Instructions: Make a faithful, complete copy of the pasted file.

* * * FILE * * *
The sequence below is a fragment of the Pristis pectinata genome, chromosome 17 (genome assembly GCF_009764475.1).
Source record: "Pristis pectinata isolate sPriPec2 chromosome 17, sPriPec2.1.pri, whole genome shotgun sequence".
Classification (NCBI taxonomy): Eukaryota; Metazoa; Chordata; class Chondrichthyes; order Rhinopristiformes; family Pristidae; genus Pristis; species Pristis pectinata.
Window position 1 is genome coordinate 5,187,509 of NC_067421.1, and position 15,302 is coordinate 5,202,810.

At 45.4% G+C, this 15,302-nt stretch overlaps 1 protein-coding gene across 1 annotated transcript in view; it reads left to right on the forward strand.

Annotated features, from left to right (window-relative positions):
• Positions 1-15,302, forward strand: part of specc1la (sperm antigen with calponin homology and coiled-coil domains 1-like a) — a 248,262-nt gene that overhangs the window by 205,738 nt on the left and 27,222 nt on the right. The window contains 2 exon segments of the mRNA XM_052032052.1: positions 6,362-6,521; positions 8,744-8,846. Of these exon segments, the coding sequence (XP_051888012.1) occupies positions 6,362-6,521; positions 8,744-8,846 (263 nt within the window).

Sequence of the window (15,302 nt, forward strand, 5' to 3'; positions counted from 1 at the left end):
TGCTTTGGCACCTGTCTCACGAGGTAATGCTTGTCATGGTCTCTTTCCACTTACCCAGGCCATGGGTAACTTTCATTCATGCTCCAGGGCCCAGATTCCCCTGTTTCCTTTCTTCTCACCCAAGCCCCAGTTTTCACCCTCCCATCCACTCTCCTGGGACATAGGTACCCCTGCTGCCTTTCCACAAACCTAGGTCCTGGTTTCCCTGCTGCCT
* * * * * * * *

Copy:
The sequence below is a fragment of the Pristis pectinata genome, chromosome 17 (genome assembly GCF_009764475.1).
Source record: "Pristis pectinata isolate sPriPec2 chromosome 17, sPriPec2.1.pri, whole genome shotgun sequence".
Classification (NCBI taxonomy): Eukaryota; Metazoa; Chordata; class Chondrichthyes; order Rhinopristiformes; family Pristidae; genus Pristis; species Pristis pectinata.
Window position 1 is genome coordinate 5,187,509 of NC_067421.1, and position 15,302 is coordinate 5,202,810.

At 45.4% G+C, this 15,302-nt stretch overlaps 1 protein-coding gene across 1 annotated transcript in view; it reads left to right on the forward strand.

Annotated features, from left to right (window-relative positions):
• Positions 1-15,302, forward strand: part of specc1la (sperm antigen with calponin homology and coiled-coil domains 1-like a) — a 248,262-nt gene that overhangs the window by 205,738 nt on the left and 27,222 nt on the right. The window contains 2 exon segments of the mRNA XM_052032052.1: positions 6,362-6,521; positions 8,744-8,846. Of these exon segments, the coding sequence (XP_051888012.1) occupies positions 6,362-6,521; positions 8,744-8,846 (263 nt within the window).

Sequence of the window (15,302 nt, forward strand, 5' to 3'; positions counted from 1 at the left end):
TGCTTTGGCACCTGTCTCACGAGGTAATGCTTGTCATGGTCTCTTTCCACTTACCCAGGCCATGGGTAACTTTCATTCATGCTCCAGGGCCCAGATTCCCCTGTTTCCTTTCTTCTCACCCAAGCCCCAGTTTTCACCCTCCCATCCACTCTCCTGGGACATAGGTACCCCTGCTGCCTTTCCACAAACCTAGGTCCTGGTTTCCCTGCTGCCT